Now for the main object. We define a function to choose a random code. Since we do not want to repeat a colour, we pop the random colour chosen from the list of colours. We then define a function to take in a valid user input. The play() function calls the user input function in a while loop under the main() function. The while loop runs until the word is guessed or the chances are over. The game ends after the termination of the while loop. You could also create a function to print instructions at the beginning.

object mastermind {
  val colorlist: Array[String] = Array("R", "G", "B", "Y", "M", "C")
  val original: Code = random_code()
  var codes: ArrayBuffer[Code] = ArrayBuffer()

  def main(args: Array[String]): Unit = {
    print_instructions()
    var chances = 10
    while(chances > 0 && !original.guessed){
      play()
      for (code <- codes){
        code.print_code()
        if (codes.indexOf(code) == codes.length-1){
          println("|----|----|----|----|")
          println()
        }
      }
      chances -= 1
    }
    if (chances == 0 && !original.guessed){
      println("Oh no, you lost! The code was:")
    }
    else{
      println("Congratulations, you guessed the code!")
    }
    original.print_code()
    println("|----|----|----|----|")
  }

  def play(): Unit ={
    val guess = user_input()
    val guesscode = new Code(new Pin(guess(0)), new Pin(guess(1)), new Pin(guess(2)), new Pin(guess(3)))
    guesscode.check(original)
    codes = codes :+ guesscode
  }

  def random_code(): Code ={
    var tempclist: ArrayBuffer[String] = ArrayBuffer()
    var codeparams: ArrayBuffer[Pin]= ArrayBuffer()
    for (i <- colorlist){
      tempclist = tempclist :+ i
    }
    for (_ <- 0 until 4){
      val rand_index = Random.nextInt(tempclist.length)
      val pin = new Pin(tempclist(rand_index))
      tempclist -= tempclist(rand_index)
      codeparams = codeparams :+ pin
    }
    val code = new Code(codeparams(0), codeparams(1), codeparams(2), codeparams(3))
    return code
  }

  def user_input(): Array[String] ={
    var valid = 4
    var input = scala.io.StdIn.readLine("Enter your guess: ").split(" ").map(_.toUpperCase)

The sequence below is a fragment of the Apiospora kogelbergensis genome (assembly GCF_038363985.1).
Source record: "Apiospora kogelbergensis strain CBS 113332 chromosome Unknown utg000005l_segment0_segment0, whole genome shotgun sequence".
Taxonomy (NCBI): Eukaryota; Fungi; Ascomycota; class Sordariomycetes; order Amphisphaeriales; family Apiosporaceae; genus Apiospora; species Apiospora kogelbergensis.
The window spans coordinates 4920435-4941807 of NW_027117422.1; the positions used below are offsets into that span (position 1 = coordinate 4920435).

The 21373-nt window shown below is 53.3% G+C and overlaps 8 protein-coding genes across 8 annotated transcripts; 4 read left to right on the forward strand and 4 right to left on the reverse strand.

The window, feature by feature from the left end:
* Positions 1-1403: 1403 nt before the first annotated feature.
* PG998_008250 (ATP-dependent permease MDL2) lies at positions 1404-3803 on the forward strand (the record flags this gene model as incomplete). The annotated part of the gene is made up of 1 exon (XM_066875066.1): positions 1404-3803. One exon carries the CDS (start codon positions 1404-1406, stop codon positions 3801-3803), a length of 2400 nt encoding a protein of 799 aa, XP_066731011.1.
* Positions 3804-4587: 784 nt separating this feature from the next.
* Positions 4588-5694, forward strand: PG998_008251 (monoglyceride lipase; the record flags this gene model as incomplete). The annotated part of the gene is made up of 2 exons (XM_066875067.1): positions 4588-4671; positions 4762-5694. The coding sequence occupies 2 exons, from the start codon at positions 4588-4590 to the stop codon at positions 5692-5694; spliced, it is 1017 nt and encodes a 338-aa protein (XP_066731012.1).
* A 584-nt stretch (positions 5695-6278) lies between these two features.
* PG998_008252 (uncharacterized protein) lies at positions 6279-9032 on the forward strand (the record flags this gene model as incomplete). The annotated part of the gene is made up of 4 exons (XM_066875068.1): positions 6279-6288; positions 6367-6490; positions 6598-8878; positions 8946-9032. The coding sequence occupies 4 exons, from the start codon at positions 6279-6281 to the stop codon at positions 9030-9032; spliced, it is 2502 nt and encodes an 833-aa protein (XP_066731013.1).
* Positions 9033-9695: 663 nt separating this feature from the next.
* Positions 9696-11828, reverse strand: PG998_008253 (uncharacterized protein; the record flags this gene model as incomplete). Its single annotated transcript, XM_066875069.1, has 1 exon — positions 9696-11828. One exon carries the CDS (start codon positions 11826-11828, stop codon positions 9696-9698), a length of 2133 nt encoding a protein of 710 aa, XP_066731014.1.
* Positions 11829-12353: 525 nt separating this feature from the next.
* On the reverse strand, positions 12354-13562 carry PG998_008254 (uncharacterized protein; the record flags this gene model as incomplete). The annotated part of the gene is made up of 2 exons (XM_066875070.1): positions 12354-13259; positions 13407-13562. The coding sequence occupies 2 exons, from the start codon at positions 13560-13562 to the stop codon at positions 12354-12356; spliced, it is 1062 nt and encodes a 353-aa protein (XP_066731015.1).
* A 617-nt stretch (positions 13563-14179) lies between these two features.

for (i <- input){
      if (colorlist.indexOf(i) == -1){
        valid -= 1
      }
    }
    if (valid != 4){
      input = user_input()
    }
    return input
  }

  def print_instructions(): Unit ={
    println("WELCOME TO MASTERMIND!")
    println("INSTRUCTIONS:")
    println("1. Your goal is to break the code. You have 10 chances. The code has no repeated pins.")
    println("2. There are 6 colours - red(R/r), green(G/g), blue(B/b), yellow(Y/y), cyan(C/c), magenta(M/m).")
    println("3. Input your answer as 4 space separated characters. eg. r r g y")
    println("4. The feedback is given in the form of red and white bullets.")
    println("5. Red signifies that a pin is in its correct position.")
    println("6. White signifies that a pin is in the code but not in its correct position.")
    println("7. Since the pins are checked one by one, if a pin of a certain color is repeated in the input, the feedback of only the first occurrence of that pin is counted.")
    println("8. That's all for now. Good Luck!")
    println(s"${"\u001B[1m"}GAME STARTS${"\u001B[0m"}")
    println()
  }

}

Coming soon: Coding an AI agent to play mastermind using a Genetic Algorithm

You can try playing around with the length of the code and the number of colours. Also, you could make an AI program to win a game of mastermind, by working with a logical knowledge base.

The github link for the above program is:

https://github.com/adityapentyala/Scala/blob/master/mastermind.scala

Visits: 58

Leave a Reply

Your email address will not be published. Required fields are marked *